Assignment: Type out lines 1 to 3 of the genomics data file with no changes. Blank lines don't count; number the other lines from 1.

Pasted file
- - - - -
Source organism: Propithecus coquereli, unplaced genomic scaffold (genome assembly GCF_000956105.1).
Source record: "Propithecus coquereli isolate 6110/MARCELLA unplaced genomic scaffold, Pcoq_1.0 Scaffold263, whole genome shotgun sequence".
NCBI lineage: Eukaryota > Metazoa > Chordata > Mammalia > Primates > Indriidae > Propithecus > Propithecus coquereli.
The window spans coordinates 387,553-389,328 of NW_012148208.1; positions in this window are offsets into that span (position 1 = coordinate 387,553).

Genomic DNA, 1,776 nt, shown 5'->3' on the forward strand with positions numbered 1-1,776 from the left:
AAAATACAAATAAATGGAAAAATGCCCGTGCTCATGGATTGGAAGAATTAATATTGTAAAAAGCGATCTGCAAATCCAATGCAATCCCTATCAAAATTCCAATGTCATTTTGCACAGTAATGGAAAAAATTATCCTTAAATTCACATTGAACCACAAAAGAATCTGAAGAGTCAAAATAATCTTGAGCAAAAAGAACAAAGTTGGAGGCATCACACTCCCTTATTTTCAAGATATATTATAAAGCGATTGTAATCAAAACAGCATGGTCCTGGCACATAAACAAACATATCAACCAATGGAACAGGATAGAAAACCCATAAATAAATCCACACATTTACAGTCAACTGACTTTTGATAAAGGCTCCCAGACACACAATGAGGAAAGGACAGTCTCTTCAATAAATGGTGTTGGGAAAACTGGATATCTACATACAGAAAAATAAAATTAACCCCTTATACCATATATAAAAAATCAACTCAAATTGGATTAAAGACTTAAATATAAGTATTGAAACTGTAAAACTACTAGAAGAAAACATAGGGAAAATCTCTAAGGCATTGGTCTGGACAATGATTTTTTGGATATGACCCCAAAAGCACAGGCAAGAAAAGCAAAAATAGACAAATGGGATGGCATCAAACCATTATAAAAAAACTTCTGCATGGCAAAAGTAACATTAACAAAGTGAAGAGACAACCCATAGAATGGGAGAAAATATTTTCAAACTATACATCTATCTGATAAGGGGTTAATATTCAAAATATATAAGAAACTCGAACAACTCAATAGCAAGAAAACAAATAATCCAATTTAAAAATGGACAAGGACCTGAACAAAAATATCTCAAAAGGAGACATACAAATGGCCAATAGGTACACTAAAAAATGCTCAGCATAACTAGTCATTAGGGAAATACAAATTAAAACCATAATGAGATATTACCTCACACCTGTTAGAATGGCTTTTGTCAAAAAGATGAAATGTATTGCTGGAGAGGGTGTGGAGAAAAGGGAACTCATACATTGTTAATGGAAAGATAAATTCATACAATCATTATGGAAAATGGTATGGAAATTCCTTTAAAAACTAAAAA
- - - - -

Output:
Source organism: Propithecus coquereli, unplaced genomic scaffold (genome assembly GCF_000956105.1).
Source record: "Propithecus coquereli isolate 6110/MARCELLA unplaced genomic scaffold, Pcoq_1.0 Scaffold263, whole genome shotgun sequence".
NCBI lineage: Eukaryota > Metazoa > Chordata > Mammalia > Primates > Indriidae > Propithecus > Propithecus coquereli.